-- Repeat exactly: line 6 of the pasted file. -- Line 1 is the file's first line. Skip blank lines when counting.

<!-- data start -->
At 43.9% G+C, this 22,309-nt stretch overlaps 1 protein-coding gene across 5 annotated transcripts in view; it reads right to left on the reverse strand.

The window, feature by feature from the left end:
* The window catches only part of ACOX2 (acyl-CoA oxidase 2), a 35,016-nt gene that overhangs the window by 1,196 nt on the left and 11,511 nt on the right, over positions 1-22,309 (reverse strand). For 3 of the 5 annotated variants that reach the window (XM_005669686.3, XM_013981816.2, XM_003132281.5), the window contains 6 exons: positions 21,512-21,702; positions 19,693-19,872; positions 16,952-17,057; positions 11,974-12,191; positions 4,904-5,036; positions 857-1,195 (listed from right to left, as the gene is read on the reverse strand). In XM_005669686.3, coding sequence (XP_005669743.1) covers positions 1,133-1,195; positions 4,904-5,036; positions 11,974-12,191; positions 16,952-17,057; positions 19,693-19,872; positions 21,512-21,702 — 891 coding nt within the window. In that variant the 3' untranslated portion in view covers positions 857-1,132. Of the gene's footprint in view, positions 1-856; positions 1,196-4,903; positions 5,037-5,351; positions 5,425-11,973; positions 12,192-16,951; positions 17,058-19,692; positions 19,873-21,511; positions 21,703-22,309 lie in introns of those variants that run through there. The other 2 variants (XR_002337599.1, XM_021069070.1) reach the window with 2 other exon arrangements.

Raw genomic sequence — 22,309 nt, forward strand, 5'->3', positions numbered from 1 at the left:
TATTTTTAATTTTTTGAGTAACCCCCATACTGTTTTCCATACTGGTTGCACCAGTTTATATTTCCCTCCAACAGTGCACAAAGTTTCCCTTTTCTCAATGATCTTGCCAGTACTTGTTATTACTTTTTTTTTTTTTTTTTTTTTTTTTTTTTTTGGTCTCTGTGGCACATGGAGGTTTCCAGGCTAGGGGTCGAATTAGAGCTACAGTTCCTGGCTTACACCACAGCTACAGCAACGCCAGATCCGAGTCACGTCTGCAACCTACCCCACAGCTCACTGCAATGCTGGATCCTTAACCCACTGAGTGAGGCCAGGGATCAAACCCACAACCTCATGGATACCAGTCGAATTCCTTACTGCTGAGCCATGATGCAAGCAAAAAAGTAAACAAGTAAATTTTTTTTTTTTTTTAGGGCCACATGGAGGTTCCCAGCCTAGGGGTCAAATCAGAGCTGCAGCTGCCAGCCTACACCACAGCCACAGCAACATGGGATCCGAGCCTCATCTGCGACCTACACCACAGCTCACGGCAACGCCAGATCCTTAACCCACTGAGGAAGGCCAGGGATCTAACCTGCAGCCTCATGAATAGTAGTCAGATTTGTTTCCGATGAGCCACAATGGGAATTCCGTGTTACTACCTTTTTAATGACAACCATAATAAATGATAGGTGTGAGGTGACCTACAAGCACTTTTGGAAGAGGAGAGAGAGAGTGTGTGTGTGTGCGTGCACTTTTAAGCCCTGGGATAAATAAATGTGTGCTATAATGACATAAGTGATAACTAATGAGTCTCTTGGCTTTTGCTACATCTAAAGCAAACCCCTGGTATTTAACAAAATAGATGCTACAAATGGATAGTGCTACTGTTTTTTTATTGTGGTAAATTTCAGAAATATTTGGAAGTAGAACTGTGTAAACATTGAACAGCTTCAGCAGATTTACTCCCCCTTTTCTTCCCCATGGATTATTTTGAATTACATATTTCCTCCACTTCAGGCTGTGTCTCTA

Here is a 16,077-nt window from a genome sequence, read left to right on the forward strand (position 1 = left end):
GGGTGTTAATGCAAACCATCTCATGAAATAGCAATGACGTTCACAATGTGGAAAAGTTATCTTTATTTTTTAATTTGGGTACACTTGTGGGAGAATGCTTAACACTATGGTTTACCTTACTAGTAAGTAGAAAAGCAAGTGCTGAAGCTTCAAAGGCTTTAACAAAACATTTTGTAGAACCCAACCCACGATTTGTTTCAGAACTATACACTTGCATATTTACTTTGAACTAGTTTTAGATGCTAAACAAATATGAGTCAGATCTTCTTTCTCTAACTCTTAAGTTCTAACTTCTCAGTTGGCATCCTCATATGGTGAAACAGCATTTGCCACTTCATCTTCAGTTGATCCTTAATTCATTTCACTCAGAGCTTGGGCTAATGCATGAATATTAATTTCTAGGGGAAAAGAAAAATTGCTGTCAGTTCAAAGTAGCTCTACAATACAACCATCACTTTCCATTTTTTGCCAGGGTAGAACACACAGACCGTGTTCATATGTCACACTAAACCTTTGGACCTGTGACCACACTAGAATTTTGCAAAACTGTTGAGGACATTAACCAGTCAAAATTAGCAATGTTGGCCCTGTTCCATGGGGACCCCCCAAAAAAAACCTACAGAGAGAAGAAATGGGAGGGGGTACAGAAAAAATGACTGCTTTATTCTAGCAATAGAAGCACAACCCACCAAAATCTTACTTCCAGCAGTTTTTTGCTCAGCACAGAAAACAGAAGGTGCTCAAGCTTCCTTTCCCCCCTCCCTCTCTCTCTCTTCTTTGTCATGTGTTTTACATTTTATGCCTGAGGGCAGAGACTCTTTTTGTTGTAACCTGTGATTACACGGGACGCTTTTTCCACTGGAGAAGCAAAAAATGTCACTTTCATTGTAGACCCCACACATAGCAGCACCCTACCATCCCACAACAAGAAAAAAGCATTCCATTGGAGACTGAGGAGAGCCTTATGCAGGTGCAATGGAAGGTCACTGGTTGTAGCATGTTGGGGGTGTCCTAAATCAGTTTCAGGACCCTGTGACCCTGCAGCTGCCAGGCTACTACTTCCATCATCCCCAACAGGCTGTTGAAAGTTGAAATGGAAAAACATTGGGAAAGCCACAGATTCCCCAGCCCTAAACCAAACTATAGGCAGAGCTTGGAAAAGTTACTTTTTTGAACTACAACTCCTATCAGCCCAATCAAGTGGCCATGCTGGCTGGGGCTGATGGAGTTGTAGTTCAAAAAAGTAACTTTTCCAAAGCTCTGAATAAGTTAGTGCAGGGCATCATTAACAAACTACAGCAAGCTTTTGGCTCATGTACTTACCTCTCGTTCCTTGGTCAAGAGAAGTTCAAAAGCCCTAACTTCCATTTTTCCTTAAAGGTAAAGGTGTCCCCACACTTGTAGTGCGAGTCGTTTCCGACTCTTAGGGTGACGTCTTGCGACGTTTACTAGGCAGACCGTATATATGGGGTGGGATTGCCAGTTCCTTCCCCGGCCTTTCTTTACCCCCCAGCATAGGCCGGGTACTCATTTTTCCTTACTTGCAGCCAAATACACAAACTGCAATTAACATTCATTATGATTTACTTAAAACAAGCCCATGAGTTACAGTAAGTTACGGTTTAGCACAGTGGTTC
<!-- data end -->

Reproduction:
Here is a 16,077-nt window from a genome sequence, read left to right on the forward strand (position 1 = left end):